Paris Photographers: Brassaï, The Transylvanian Eye

Paris Photographers: Brassaï, The Transylvanian Eye

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© Photographie Brassaï/ RMN
© Photographie Brassaï/ RMN

Brassaï, born Gyula Halász in 1899, was a Hungarian–French sculptor, writer, filmmaker and photographer who rose to international fame in France during the 20th century. He was born to an Armenian mother and Hungarian father in the ancient village of Brașov, a city in the Transylvania region of Romania, ringed by the Carpathian Mountains. When he was three, his family moved to Paris for a year while his father, a professor of French literature, taught at the Sorbonne. Although Halász was very young, the year in Paris left him with vivid memories of Buffalo Bill’s Circus and the Indian Parade from which his considerable curiosity in the visually unusual grew.

As a young man, Halász studied painting and sculpture at the Hungarian Academy of Fine Arts in Budapest and the Berlin-Charlottenburg Academy of Fine Arts. In 1924 he moved to Paris where he spent the rest of his life, joining a handful of other Hungarian emigrants including Robert Capa, among the greatest combat and adventure photographers in history, and André Kertész, the father of photojournalism, who later became Halász’s mentor.

Self-portrait, Brassaï photographing at night
Self-portrait, Brassaï photographing at night. © Photographie Brassaï/ RMN

Halász worked as a journalist, writing for Hungarian newspapers and magazines while living among a remarkable enclave of artists on the left bank of Paris in Montparnasse. American writers such as F. Scott Fitzgerald, Ernest Hemingway, and Henry Miller rubbed shoulders with exiles who fled their country’s dictatorships, including the Lithuanian (Soutine), the Italian (Modigliani), and the Russian (Chagall). To learn the French language, Halász began teaching himself by reading the works of Marcel Proust, the poetry of André Breton, Louis Aragon, and Paul Eluard. He attended gallery shows of the painters Max Ernst, Joan Miró and Salvador Dali, sculpture exhibitions of Arp, and screenings of films by Luis Buñuel, René Clair and Jean Cocteau. All of these men proved to be influential to his evolving oeuvre.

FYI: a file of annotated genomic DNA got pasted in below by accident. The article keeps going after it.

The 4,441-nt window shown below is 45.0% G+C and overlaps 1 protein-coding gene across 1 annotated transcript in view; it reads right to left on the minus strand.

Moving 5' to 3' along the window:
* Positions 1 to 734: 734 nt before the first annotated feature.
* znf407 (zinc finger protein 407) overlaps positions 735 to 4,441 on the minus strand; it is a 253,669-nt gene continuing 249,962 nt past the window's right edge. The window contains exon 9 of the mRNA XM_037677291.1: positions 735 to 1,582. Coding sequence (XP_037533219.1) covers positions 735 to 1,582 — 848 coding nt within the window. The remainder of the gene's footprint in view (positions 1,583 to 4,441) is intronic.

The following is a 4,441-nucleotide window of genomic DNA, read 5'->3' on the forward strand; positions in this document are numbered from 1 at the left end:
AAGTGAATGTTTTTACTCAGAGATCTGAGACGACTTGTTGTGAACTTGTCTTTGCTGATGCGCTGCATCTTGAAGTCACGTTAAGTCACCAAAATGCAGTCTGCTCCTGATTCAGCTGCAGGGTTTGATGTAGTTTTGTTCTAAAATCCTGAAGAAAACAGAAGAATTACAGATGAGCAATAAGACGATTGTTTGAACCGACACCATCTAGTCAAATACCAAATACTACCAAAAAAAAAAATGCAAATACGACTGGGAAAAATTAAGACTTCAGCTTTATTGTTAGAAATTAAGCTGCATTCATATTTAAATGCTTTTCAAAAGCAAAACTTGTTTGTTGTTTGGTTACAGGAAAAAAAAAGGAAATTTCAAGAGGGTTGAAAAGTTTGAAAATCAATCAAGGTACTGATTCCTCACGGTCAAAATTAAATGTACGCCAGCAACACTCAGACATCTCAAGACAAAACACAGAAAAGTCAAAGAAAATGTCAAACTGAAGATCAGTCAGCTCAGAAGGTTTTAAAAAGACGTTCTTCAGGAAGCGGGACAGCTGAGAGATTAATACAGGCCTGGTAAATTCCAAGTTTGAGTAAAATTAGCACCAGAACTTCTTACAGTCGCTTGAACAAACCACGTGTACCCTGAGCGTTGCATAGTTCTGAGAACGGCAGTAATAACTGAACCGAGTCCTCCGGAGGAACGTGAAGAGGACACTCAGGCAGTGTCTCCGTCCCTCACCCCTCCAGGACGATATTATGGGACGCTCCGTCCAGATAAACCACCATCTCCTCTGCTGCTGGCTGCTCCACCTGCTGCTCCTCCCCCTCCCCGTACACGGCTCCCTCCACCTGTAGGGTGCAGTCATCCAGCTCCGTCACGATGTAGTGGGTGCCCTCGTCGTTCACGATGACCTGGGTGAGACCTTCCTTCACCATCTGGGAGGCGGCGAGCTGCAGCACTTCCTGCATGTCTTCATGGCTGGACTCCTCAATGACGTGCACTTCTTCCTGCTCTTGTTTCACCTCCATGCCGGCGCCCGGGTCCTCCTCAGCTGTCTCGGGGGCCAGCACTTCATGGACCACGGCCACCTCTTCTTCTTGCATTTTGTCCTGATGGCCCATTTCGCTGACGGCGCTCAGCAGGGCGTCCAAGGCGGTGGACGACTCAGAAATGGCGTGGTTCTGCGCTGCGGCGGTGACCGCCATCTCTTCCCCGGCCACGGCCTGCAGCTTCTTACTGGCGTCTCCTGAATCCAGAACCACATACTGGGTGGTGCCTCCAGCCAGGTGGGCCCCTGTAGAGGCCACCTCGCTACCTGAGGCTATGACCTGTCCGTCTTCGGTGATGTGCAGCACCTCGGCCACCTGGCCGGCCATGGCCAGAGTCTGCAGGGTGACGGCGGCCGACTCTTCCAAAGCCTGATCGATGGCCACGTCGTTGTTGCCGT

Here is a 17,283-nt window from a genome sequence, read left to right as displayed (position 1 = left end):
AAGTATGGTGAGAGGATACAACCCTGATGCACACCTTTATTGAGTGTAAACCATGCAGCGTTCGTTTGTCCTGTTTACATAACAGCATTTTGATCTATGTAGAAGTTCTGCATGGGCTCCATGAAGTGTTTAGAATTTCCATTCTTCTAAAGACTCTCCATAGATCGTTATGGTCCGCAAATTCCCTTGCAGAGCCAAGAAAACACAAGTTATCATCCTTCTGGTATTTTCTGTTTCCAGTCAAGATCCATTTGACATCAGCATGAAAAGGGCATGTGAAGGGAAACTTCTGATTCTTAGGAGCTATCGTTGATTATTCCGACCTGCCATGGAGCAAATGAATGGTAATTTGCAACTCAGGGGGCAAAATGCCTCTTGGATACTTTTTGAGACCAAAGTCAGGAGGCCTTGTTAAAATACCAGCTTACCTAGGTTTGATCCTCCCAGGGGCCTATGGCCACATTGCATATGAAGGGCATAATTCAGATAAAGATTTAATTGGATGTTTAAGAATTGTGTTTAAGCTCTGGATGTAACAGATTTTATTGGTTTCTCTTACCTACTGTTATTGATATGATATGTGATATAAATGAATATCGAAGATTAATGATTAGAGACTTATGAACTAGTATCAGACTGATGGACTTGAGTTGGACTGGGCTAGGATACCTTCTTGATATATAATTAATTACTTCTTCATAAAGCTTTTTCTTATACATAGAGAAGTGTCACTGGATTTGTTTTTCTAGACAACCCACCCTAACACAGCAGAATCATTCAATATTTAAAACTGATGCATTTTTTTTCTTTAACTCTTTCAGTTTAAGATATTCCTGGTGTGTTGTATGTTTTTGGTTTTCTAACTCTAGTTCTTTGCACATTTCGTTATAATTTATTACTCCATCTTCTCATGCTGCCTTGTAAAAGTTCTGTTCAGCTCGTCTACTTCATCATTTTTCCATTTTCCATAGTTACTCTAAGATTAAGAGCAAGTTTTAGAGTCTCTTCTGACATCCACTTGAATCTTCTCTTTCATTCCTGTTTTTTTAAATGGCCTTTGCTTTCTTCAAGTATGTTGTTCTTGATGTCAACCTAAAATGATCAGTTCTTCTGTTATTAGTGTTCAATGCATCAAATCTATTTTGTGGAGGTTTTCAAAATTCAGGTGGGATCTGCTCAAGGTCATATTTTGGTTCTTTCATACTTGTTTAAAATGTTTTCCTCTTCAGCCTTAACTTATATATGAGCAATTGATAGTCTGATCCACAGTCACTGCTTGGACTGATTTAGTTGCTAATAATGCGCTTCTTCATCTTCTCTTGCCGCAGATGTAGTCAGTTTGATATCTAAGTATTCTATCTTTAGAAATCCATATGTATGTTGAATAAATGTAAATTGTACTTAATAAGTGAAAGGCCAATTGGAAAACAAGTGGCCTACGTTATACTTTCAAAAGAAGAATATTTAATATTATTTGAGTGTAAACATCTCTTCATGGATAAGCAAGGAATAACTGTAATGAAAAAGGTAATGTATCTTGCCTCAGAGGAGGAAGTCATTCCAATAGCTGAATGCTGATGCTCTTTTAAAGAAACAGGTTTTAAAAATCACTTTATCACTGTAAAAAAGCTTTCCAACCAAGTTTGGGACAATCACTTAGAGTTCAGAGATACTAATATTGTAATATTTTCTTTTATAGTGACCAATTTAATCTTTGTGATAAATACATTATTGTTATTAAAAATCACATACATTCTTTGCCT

Although he had met a few photographers, including Eugène Atget, he took little interest in the craft, at first considering it to be an inferior form of artistic expression. It was the work, and mentorship, of André Kertész which showed him it was possible to record his visions while wandering Parisian streets at night. Halász preferred Paris between sunset and sunrise because he felt the dark liberated the desires that during the day were overshadowed by reason. He walked for hours around the city in the late evening, sometimes alone, sometimes with a companion. Among those who often went with him were the poet, Jacques Prévert and the writer, Henry Miller, who considered Montparnasse “the navel of the world”.

© Photographie Brassaï/ RMN
© Photographie Brassaï/ RMN

In 1930 Halász picked up his first Voightlander camera. Initially, he worked simply with available light, using long exposures on a tripod, and eventually the newly-introduced flash bulb. He knocked on doors asking to be allowed in to take pictures which revealed the more seedy characters of bohemian Parisian life, including sewer workers, police, prostitutes, gangsters, pimps, backstage scenes in night clubs and brothels, and brazen shows of Sapphic love. Even though it may now have lost its ability to shock, in the 1930s lesbianism was taboo. Halász was working only 30 years after the death of Queen Victoria, who had famously refused to consider legislation banning homosexual acts between women because she was unable to conceive of their possibility.